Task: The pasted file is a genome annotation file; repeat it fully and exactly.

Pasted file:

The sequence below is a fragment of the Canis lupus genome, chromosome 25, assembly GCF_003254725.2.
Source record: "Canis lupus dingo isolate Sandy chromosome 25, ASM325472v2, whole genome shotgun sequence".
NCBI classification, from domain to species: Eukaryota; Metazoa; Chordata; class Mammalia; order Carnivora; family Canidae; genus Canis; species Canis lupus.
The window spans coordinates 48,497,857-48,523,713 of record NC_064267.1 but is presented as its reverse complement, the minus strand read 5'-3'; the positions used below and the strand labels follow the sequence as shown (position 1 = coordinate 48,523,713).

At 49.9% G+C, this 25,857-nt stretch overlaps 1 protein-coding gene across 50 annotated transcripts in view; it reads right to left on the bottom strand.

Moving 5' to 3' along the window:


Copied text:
The sequence below is a fragment of the Canis lupus genome, chromosome 25, assembly GCF_003254725.2.
Source record: "Canis lupus dingo isolate Sandy chromosome 25, ASM325472v2, whole genome shotgun sequence".
NCBI classification, from domain to species: Eukaryota; Metazoa; Chordata; class Mammalia; order Carnivora; family Canidae; genus Canis; species Canis lupus.
The window spans coordinates 48,497,857-48,523,713 of record NC_064267.1 but is presented as its reverse complement, the minus strand read 5'-3'; the positions used below and the strand labels follow the sequence as shown (position 1 = coordinate 48,523,713).

At 49.9% G+C, this 25,857-nt stretch overlaps 1 protein-coding gene across 50 annotated transcripts in view; it reads right to left on the bottom strand.

Moving 5' to 3' along the window: